331 F. Supp. at 952. The Bass approach is also applicable to sustaining jurisdiction here. *fn51"

   3. Exhaustion of Remedies

  Defendant Temple points to 45 C.F.R. § 1060.1-3(b), which allows the presentation to "the governing boards of grantee organizations" of petitions, signed by 50 to 100 community spokesmen, complaining of (1) inadequate representation on a grantee board, (2) inability to influence the character of programs, or (3) grantee refusal to fund programs proposed by the poor. Such complaints must be considered at a public hearing, and OEO must be notified of each petition and of its disposition. In addition, the Regulations "encourage" complaints from poor people about the operation of OEO-funded programs. 45 C.F.R. § 1060.1-3(b)(4). The argument which flows from the foregoing is that the Court should refuse to decide this dispute because plaintiffs have not exhausted their administrative remedies.

  The exhaustion claim is without merit for a considerable number of reasons, and we dwell on it only because of the vigor with which it was advanced. The petition procedure does not clearly encompass complaints by policy advisory boards that the grantee and delegate agency are attempting to dissolve and replace them. A procedure established to deal with one problem need not be pursued by a grievant with a different problem. The regulation, furthermore, is permissive only, and it is well settled that exhaustion of administrative remedies is required only when the administrative remedy is clearly designed as a mandatory precursor to judicial review. Nemitz v. Norfolk & W. Ry., 436 F.2d 841 (6th Cir.), aff'd, 404 U.S. 37, 92 S. Ct. 185, 30 L. Ed. 2d 198 (1971); Woods v. Ginocchio, 180 F.2d 484 (9th Cir. 1950). We also note (see p. 1083) that HOC complained to both PAAC and OEO about the role dispute.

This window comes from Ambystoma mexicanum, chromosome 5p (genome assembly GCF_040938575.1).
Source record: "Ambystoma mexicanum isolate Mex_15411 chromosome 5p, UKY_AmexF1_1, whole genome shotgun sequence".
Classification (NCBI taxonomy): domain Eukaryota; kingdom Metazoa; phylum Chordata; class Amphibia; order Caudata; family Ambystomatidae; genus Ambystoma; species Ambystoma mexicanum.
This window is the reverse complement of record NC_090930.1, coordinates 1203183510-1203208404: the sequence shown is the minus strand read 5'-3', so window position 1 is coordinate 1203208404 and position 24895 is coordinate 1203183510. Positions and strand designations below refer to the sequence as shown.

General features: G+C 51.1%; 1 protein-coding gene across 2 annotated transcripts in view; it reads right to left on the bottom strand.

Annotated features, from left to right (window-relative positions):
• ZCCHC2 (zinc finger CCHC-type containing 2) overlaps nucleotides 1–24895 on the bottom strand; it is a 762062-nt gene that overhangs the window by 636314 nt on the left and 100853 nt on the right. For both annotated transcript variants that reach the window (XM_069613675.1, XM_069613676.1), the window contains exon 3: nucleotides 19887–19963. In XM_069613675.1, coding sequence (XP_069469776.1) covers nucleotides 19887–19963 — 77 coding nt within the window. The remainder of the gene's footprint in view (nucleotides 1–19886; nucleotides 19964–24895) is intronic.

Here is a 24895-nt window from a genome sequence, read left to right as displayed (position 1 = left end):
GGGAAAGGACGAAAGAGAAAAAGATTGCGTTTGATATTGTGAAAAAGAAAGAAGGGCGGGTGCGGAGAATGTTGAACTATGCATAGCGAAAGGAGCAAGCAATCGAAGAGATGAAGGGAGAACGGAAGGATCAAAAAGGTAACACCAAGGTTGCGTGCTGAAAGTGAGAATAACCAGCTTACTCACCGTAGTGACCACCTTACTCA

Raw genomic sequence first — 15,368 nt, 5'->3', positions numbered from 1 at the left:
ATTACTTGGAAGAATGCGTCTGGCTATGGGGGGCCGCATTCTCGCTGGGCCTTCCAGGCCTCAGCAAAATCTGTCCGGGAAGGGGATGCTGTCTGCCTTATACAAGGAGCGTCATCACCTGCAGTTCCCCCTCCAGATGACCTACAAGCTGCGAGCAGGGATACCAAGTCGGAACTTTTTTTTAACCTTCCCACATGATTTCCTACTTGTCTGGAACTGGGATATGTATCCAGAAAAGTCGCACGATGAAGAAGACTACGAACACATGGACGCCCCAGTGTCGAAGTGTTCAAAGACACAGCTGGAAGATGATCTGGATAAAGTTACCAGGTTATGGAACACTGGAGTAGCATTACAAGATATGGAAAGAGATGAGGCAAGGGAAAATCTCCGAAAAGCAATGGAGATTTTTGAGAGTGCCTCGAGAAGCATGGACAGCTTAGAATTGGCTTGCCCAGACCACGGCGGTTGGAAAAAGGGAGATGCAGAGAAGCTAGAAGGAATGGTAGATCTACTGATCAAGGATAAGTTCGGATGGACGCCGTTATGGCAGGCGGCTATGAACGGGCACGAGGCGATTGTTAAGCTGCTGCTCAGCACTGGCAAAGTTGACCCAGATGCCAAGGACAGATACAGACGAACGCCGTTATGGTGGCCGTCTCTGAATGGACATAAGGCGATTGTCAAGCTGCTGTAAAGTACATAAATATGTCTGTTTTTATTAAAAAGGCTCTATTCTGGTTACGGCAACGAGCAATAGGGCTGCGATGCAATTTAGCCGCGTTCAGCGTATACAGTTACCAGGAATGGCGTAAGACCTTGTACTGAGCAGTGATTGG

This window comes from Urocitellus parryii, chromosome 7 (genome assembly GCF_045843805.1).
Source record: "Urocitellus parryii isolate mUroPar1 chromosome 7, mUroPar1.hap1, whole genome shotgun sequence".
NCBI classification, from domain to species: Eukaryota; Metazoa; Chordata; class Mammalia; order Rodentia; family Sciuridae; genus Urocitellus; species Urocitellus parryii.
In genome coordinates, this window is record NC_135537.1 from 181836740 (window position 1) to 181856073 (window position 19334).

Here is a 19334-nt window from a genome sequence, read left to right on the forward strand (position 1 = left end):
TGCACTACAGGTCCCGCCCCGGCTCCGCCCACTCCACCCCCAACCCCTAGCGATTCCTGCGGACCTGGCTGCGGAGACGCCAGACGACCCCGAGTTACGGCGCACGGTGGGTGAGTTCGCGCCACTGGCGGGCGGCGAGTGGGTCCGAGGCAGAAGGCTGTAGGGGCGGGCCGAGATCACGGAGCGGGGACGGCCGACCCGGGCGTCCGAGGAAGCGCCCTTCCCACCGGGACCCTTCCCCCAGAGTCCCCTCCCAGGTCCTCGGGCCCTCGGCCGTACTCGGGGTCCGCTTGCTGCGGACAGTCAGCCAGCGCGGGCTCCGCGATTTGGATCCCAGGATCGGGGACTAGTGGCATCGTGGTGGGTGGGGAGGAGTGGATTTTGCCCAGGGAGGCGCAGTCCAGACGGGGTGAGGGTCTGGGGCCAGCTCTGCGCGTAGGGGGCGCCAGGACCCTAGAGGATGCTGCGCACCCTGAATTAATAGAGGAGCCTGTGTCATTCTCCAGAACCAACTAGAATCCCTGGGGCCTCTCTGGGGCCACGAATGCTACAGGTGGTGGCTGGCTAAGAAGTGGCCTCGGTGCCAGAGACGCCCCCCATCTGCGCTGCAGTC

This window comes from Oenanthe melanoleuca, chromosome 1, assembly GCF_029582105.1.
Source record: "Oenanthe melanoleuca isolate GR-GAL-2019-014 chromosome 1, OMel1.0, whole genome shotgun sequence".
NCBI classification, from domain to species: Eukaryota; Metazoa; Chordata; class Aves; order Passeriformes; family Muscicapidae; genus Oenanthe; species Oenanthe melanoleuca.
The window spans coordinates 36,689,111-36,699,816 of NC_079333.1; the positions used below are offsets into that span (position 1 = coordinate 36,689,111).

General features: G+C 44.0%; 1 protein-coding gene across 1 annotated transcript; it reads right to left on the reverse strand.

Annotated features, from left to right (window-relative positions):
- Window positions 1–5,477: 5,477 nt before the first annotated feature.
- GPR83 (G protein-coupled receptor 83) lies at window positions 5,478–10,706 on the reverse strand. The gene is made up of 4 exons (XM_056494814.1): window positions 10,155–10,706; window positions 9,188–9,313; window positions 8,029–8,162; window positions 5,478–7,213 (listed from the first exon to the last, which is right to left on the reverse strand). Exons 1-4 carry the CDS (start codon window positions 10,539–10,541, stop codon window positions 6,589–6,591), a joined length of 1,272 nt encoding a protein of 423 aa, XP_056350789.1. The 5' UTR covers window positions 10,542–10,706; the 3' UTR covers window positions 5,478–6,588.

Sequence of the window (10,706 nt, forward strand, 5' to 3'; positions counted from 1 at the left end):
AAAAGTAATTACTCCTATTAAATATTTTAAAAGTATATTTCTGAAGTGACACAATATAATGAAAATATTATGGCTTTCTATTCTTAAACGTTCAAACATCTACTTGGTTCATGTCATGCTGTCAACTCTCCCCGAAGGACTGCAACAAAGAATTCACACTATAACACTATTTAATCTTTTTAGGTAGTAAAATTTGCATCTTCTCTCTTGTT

In addition, in view of PAAC's involvement in the events giving rise to this lawsuit, review by PAAC as suggested by the Regulations would be an exercise in futility. A plaintiff need not exhaust ineffective administrative remedies. Marsh v. County School Board, 305 F.2d 94 (4th Cir. 1962); Rackley v. School District, 258 F. Supp. 676 (D.S.C.1966).